Factors that lead to the syndrome include social isolation, psychological issues such as depression, illness, and physical limitations. Though less of a factor than psychological issues, the increased number of medications often taken by elderly people can also affect eating habits. These medications may suppress appetite, make food taste different, or affect how nutrients are absorbed, making it even less likely seniors will get the required nutrients. Typical laboratory findings for tea and toast syndrome include a low serum osmolality (hypotonicity) with a normal urine osmolality since antidiuretic hormone levels are normal.”

Maybe I should update the Wikipedia entry to include multiple sclerosis and other socially-isolating chronic conditions as a cause of this syndrome?  Interestingly, my patient is not underweight, which implies she is getting enough calories. She wants to eat other food, but simply can’t afford more nutritious meals, nor does she have the physical energy to cook because of her MS. Her story is not unique. Three years ago when we did a dietary audit of a group of our Barts-MS patients I was horrified at how poor their diets were in general. Most of our patients eat large quantities of cheap processed foods. The main reason is cost and convenience. I suspect with increasing austerity over the last few years things could have only gotten worse and may get even worse if food prices rise, as predicted, if and when Brexit goes ahead.

An editorial in last week’s British Medical Journal, by Michael Marmot, does not pull any punches. It explains why the social crisis is leading to a health crisis with knock-on effects. Marmot in his final paragraph states: ‘A stalling or reversal of long term improvements in health and increases in health inequalities are of great concern to anyone who cares about health’.  This applies to me as a neurologist working in the NHS. I see the impact of austerity and the social crisis is having on my patients week after week and it is getting worse. The question is what can we do about it? Yes, we. This is not something that can be tackled by one person it is something society has to address.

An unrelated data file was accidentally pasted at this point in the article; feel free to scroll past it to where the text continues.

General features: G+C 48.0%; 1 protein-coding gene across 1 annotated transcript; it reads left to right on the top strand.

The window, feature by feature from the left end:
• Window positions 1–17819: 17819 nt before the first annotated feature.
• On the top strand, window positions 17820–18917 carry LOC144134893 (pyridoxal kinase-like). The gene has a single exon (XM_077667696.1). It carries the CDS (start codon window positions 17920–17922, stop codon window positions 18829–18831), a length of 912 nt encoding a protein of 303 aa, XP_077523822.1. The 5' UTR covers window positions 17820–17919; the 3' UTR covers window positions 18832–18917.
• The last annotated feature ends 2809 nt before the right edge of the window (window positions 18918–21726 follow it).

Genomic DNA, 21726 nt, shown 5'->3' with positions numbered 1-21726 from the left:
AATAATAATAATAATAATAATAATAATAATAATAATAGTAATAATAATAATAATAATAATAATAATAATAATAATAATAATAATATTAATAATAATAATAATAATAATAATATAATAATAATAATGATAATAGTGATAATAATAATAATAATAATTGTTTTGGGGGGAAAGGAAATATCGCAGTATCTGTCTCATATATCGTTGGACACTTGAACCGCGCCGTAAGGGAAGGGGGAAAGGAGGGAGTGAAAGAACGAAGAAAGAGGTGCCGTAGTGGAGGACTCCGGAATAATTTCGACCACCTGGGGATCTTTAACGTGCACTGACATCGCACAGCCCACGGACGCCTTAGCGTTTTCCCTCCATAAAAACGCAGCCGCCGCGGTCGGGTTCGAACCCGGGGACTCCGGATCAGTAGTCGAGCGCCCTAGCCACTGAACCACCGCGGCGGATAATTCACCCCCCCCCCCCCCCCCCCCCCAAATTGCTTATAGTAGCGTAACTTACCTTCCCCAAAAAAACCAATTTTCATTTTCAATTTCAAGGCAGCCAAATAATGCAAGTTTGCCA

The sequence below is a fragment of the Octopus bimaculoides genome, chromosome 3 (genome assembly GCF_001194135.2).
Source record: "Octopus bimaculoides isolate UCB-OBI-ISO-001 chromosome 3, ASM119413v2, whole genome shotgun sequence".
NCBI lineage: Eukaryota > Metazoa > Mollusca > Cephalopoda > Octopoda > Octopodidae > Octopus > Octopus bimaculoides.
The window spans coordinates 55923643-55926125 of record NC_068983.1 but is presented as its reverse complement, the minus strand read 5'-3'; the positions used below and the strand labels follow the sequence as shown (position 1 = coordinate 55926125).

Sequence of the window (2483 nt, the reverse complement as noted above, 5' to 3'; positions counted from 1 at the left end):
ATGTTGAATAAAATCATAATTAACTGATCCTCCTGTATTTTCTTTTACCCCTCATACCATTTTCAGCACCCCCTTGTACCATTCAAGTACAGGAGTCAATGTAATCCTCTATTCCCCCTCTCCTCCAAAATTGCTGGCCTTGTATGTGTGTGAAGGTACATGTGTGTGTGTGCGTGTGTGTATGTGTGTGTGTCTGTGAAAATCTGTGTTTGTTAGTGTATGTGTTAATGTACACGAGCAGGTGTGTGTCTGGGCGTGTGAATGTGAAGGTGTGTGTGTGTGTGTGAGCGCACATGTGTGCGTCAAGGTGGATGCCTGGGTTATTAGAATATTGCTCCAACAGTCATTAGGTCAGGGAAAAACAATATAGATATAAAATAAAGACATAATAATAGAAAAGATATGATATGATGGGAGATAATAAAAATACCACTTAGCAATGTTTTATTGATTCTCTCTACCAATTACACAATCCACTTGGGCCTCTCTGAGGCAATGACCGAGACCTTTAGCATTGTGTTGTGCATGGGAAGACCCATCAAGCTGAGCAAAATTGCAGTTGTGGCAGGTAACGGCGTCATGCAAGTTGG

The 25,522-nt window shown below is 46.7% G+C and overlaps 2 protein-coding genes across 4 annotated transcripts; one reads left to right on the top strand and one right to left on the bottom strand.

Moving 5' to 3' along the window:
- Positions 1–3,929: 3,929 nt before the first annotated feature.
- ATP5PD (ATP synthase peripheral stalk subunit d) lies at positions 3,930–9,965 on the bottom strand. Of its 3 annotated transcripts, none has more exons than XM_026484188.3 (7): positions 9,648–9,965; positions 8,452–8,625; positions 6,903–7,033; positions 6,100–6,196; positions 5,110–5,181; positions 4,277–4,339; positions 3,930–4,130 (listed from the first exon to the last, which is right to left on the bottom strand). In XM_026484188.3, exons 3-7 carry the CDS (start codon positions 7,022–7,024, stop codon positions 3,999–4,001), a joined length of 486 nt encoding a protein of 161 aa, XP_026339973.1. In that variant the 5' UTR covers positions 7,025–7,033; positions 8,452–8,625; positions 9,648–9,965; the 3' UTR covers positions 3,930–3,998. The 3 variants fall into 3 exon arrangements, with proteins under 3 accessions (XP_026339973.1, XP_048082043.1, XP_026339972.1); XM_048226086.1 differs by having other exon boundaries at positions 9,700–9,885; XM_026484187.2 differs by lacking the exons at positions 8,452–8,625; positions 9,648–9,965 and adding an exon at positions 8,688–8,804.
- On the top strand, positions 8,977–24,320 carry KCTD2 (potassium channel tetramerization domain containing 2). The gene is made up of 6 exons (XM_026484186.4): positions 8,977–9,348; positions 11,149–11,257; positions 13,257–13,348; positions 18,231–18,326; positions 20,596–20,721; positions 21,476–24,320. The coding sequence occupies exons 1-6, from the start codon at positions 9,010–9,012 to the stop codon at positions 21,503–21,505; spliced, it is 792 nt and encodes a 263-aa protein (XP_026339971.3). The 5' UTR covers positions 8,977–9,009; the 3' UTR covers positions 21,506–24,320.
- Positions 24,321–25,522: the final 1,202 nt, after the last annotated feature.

Our second variance meeting in relation to MS services, called ‘Raising the Bar’, in Birmingham next month (8th & 9th July) has a workstream dedicated to the social determinants of health. At the end of year 3, we want all participating centres to be working differently and managing MS holistically. This will include programmes to screen and manage comorbidities and promote lifestyle interventions. To make sure it is not only MSers in the top echelons who benefit most from changes in service provision we want all HCPs to adopt a ‘no patient left behind’ philosophy as part of this holistic management and embed this philosophy in all MS services.

How we make this happen with fewer resources is going to require ingenuity and a different way of working. We are going to have to create disruptive new systems to make sure that all people with MS, who are covered by a particular service, have access to that service.  We don’t want vulnerable, less educated, ethnic minorities or less well off patients to be disadvantaged by the service.

This is why we are reaching out to all HCPs and people with MS and their families to help us change the current and outdated ‘Victorian’ model of healthcare, which is configured around the HCP and to make the person with the disease the person who controls their care. I anticipate the changes happening gradually and incrementally; one brick at a time. By linking the changes to a national audit and the MS Academy, a platform to share best practice and resources, we will hopefully create an environment that will transform the way people with MS are managed in the NHS.